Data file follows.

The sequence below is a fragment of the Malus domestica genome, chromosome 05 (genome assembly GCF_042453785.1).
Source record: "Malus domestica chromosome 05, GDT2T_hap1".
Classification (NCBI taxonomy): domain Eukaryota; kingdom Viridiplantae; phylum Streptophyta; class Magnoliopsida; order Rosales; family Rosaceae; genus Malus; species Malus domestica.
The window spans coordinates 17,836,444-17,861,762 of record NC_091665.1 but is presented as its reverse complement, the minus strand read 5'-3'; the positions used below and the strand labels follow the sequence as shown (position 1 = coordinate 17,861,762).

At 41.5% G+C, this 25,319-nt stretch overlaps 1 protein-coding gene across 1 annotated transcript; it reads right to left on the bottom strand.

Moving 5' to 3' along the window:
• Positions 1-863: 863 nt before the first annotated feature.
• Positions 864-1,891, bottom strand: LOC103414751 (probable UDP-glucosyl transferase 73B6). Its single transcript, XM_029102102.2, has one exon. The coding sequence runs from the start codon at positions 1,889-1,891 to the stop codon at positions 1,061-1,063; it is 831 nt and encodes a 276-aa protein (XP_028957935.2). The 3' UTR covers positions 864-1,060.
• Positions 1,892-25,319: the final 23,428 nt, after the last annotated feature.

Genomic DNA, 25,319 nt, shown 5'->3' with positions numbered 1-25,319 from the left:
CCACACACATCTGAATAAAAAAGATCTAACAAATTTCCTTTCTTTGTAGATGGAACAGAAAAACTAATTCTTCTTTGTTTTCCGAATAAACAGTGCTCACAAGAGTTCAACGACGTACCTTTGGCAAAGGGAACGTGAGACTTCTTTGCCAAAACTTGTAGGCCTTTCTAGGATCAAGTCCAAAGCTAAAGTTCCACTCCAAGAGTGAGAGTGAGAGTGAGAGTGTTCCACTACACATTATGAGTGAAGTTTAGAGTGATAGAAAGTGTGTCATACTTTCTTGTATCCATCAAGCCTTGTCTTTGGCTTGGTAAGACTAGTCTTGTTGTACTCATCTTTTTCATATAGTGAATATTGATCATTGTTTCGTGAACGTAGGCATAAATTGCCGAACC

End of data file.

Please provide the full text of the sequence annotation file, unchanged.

The sequence below is a fragment of the Malus domestica genome, chromosome 05 (genome assembly GCF_042453785.1).
Source record: "Malus domestica chromosome 05, GDT2T_hap1".
Classification (NCBI taxonomy): domain Eukaryota; kingdom Viridiplantae; phylum Streptophyta; class Magnoliopsida; order Rosales; family Rosaceae; genus Malus; species Malus domestica.
The window spans coordinates 17,836,444-17,861,762 of record NC_091665.1 but is presented as its reverse complement, the minus strand read 5'-3'; the positions used below and the strand labels follow the sequence as shown (position 1 = coordinate 17,861,762).

At 41.5% G+C, this 25,319-nt stretch overlaps 1 protein-coding gene across 1 annotated transcript; it reads right to left on the bottom strand.

Moving 5' to 3' along the window:
• Positions 1-863: 863 nt before the first annotated feature.
• Positions 864-1,891, bottom strand: LOC103414751 (probable UDP-glucosyl transferase 73B6). Its single transcript, XM_029102102.2, has one exon. The coding sequence runs from the start codon at positions 1,889-1,891 to the stop codon at positions 1,061-1,063; it is 831 nt and encodes a 276-aa protein (XP_028957935.2). The 3' UTR covers positions 864-1,060.
• Positions 1,892-25,319: the final 23,428 nt, after the last annotated feature.

Genomic DNA, 25,319 nt, shown 5'->3' with positions numbered 1-25,319 from the left:
CCACACACATCTGAATAAAAAAGATCTAACAAATTTCCTTTCTTTGTAGATGGAACAGAAAAACTAATTCTTCTTTGTTTTCCGAATAAACAGTGCTCACAAGAGTTCAACGACGTACCTTTGGCAAAGGGAACGTGAGACTTCTTTGCCAAAACTTGTAGGCCTTTCTAGGATCAAGTCCAAAGCTAAAGTTCCACTCCAAGAGTGAGAGTGAGAGTGAGAGTGTTCCACTACACATTATGAGTGAAGTTTAGAGTGATAGAAAGTGTGTCATACTTTCTTGTATCCATCAAGCCTTGTCTTTGGCTTGGTAAGACTAGTCTTGTTGTACTCATCTTTTTCATATAGTGAATATTGATCATTGTTTCGTGAACGTAGGCATAAATTGCCGAACC